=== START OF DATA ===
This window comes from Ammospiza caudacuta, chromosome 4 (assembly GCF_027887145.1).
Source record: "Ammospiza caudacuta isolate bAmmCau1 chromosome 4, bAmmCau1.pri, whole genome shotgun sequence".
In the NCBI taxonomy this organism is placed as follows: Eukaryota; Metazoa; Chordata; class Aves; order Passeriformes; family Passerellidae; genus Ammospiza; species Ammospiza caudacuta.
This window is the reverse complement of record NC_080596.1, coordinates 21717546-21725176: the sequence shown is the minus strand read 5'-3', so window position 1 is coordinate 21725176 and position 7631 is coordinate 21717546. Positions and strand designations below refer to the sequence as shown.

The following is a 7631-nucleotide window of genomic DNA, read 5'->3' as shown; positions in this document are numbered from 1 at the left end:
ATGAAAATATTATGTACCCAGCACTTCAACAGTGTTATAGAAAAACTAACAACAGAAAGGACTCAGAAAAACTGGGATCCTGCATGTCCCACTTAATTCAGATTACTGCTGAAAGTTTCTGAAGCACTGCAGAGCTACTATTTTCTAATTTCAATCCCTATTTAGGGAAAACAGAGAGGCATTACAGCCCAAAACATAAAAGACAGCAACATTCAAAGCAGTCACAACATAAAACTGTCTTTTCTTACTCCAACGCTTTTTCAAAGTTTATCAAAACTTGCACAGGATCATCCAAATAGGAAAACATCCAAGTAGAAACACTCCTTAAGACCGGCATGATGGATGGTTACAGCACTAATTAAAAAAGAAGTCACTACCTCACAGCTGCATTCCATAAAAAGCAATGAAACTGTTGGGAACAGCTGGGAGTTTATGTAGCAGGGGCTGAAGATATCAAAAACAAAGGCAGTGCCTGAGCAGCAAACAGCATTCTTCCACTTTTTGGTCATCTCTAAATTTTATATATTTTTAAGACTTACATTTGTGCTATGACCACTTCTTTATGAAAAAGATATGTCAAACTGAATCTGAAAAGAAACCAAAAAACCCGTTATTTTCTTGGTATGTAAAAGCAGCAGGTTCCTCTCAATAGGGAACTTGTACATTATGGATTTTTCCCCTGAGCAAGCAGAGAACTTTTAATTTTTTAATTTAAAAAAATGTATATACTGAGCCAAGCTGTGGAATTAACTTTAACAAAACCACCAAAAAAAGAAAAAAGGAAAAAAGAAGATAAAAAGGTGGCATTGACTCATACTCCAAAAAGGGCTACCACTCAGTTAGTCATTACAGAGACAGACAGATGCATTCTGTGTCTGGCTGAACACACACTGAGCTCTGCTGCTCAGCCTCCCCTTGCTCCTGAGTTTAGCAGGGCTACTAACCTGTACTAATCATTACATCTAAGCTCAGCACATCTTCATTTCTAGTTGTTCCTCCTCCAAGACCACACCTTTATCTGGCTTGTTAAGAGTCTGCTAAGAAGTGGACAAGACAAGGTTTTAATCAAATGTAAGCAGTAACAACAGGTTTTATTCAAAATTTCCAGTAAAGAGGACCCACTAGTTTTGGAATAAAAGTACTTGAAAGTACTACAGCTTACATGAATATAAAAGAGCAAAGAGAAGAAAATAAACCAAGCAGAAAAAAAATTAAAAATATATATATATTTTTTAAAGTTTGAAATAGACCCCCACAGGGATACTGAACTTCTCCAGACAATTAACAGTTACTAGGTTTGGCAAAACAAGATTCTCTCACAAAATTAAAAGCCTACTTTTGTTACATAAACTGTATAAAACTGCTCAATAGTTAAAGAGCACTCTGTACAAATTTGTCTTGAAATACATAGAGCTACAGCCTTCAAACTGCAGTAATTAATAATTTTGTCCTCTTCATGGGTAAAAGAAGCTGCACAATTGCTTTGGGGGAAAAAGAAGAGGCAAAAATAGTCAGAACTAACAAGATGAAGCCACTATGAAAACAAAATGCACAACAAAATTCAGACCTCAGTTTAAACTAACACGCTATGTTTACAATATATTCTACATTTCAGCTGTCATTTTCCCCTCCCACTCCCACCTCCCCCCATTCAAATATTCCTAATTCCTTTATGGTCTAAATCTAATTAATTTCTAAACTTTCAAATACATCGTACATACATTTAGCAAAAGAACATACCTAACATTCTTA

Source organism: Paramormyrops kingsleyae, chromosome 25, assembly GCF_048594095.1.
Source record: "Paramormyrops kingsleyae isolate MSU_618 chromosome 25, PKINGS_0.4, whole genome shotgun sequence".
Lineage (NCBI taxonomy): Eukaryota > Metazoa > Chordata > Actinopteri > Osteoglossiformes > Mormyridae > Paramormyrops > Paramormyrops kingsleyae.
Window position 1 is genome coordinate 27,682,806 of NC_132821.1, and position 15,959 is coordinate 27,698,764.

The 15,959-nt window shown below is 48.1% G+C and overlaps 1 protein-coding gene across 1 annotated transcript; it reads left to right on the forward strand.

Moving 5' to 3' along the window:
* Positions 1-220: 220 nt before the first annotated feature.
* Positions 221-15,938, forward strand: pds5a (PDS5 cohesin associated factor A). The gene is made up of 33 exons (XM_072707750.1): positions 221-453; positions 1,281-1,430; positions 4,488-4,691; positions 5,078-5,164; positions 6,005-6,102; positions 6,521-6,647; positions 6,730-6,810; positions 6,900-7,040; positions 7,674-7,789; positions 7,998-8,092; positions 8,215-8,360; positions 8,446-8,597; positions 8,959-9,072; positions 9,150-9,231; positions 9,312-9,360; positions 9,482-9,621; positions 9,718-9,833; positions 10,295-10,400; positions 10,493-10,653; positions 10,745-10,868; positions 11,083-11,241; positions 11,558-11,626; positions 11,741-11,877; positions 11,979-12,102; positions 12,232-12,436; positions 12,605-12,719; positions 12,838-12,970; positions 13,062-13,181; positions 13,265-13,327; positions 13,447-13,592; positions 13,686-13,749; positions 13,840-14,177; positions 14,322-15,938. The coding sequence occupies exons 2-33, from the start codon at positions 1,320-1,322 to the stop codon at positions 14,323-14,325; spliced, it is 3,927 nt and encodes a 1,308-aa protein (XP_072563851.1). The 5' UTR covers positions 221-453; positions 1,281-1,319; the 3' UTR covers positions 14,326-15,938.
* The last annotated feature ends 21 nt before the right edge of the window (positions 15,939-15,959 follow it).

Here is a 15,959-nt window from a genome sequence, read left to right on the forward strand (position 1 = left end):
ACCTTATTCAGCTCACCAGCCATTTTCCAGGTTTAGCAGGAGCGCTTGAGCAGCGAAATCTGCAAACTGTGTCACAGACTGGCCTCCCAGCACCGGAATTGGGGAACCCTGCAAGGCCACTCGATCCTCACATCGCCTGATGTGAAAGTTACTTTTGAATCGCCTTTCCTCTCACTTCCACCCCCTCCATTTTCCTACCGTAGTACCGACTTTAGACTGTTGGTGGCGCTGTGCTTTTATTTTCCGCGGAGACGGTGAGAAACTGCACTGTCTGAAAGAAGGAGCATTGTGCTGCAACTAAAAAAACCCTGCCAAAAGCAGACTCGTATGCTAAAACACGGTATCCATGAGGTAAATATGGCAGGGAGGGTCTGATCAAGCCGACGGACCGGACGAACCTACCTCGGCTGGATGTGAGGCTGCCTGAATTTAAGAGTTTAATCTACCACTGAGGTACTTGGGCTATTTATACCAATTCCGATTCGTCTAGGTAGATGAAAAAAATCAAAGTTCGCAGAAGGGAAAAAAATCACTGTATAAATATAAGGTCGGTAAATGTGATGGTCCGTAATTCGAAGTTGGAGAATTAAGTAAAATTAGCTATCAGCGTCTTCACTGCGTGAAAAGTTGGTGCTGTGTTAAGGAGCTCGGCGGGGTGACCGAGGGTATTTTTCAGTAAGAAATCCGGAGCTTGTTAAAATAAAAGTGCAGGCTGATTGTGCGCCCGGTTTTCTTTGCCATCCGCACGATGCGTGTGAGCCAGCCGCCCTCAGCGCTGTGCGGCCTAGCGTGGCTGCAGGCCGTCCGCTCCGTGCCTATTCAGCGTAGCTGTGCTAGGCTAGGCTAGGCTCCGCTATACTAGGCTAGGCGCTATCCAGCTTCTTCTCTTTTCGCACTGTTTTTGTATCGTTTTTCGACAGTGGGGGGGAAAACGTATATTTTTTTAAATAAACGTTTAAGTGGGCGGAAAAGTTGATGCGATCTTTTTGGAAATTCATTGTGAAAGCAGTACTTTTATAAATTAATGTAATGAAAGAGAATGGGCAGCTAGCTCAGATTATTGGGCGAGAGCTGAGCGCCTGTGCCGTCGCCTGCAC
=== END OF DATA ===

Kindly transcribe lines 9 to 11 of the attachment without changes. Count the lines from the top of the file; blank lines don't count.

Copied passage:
Lineage (NCBI taxonomy): Eukaryota > Metazoa > Chordata > Actinopteri > Osteoglossiformes > Mormyridae > Paramormyrops > Paramormyrops kingsleyae.
Window position 1 is genome coordinate 27,682,806 of NC_132821.1, and position 15,959 is coordinate 27,698,764.

The 15,959-nt window shown below is 48.1% G+C and overlaps 1 protein-coding gene across 1 annotated transcript; it reads left to right on the forward strand.